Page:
But before I delve too deeply into my slight qualms with the episode (don’t worry, it’s not going to become “The Art of Discourse” in my book or anything), let’s talk about the plot: Annie’s spearheading the Save Greendale committee, which now consists of: her, Jeff, Duncan, Shirley, Britta, Abed, Hickey, and – recently inducted – Chang. Annie passes out a short list of all of the work that needs to be done at Greendale to improve it (“Improving  Greendale takes more than ideas, Annie. It takes time, gasoline, matches…”) The list is VERY long and everyone begins to peruse it while talking about an HBO original series titled Bloodlines of Conquest. In case the joke was lost on you, this is a spoof of Game of Thrones which I have yet to see and still feel like I know everything about.

Abed begins excitedly talking about the television series which is based on a book. As he rattles off what the show has to offer to Buzz Hickey, who is out of the loop, Britta calls him on his spoilers since she’s only on season one of the series. As Britta says: “[she] do[es]n’t start watching shows until they’re so popular that watching them is no longer a statement.”(So essentially Britta is a hipster but I think we all already knew that.) Abed is essentially Twitter when he snips back that it’s unfair that since Britta is seasons behind, they can’t talk about the show. And then, he does something unthinkable. He does something unforgivable.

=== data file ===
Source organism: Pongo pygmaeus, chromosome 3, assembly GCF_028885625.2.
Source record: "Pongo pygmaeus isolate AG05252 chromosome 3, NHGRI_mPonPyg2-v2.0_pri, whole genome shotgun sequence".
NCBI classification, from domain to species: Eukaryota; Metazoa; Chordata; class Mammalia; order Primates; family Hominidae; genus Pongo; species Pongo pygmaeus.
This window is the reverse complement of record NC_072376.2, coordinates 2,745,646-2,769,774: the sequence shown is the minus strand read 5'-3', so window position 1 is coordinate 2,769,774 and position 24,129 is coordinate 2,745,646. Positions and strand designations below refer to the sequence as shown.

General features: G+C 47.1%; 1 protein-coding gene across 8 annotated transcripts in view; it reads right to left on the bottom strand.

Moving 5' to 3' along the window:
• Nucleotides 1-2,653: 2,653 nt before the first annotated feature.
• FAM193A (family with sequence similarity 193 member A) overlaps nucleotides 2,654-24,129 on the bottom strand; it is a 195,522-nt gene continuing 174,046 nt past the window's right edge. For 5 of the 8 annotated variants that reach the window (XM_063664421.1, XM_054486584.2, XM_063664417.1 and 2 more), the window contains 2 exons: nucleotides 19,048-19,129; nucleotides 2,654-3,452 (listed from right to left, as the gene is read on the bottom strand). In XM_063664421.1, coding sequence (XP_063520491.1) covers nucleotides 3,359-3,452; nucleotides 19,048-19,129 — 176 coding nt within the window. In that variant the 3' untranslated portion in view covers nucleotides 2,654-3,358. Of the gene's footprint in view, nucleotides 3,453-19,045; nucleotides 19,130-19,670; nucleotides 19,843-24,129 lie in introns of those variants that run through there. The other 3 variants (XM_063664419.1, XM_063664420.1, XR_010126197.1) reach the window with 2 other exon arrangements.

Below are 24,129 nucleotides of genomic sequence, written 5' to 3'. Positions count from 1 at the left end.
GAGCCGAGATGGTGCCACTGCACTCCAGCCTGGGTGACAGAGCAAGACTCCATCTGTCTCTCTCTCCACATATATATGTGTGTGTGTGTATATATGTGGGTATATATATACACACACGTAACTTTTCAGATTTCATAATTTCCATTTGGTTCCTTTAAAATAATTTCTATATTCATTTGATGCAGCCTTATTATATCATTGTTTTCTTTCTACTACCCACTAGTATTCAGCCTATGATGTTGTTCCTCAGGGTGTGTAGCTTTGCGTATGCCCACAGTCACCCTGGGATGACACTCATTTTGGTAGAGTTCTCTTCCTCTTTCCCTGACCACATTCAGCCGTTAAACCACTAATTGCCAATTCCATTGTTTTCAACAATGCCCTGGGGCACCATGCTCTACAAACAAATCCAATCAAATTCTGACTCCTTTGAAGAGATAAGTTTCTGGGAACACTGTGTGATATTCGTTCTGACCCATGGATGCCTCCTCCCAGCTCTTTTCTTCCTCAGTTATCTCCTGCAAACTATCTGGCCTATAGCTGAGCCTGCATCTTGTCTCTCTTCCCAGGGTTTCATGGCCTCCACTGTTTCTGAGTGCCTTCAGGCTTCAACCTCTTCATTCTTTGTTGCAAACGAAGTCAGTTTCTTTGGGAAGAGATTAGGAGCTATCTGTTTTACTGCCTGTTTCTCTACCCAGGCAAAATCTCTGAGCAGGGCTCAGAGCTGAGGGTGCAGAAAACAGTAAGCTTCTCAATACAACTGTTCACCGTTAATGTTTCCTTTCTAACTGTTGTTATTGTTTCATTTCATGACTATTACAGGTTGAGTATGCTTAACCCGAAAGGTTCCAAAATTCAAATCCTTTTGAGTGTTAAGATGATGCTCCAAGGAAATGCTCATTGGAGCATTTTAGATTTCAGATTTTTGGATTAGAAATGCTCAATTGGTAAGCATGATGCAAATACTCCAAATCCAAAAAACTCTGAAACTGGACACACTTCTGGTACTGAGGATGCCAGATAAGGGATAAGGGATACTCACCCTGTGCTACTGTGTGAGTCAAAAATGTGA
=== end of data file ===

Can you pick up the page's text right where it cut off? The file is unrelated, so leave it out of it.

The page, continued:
He spoils something big for her.

Now, here’s what I don’t understand about the Britta/Abed subplot: they’re both essentially still grieving the loss of Troy. They were both extremely close the previous episode. Britta was kind and thoughtful and caring. She was understanding. In “Analysis of Cork-Based Networking,” Britta – to me – was the worst she’s ever been. She was more than just selfish. ABED was selfish. Abed was expressing the viewpoint of many Twitter users that I’ve seen float across my timeline. We (okay, yes, I’m grouping myself in there) wonder why others become so offended when we live-tweet series that have ended years ago. There are Brittas on Twitter too, and they’re the ones that always cause me to roll my eyes. They’re the ones who become irate when something is spoiled for them, even though it’s been weeks or years and it was likely unintentional. Abed’s point was that he shouldn’t have to guard himself around Britta or anyone else. He shouldn’t have to be any less than who he is. Perhaps that’s reading into things too much, but Abed wasn’t right in spoiling Britta. I don’t condone what he did.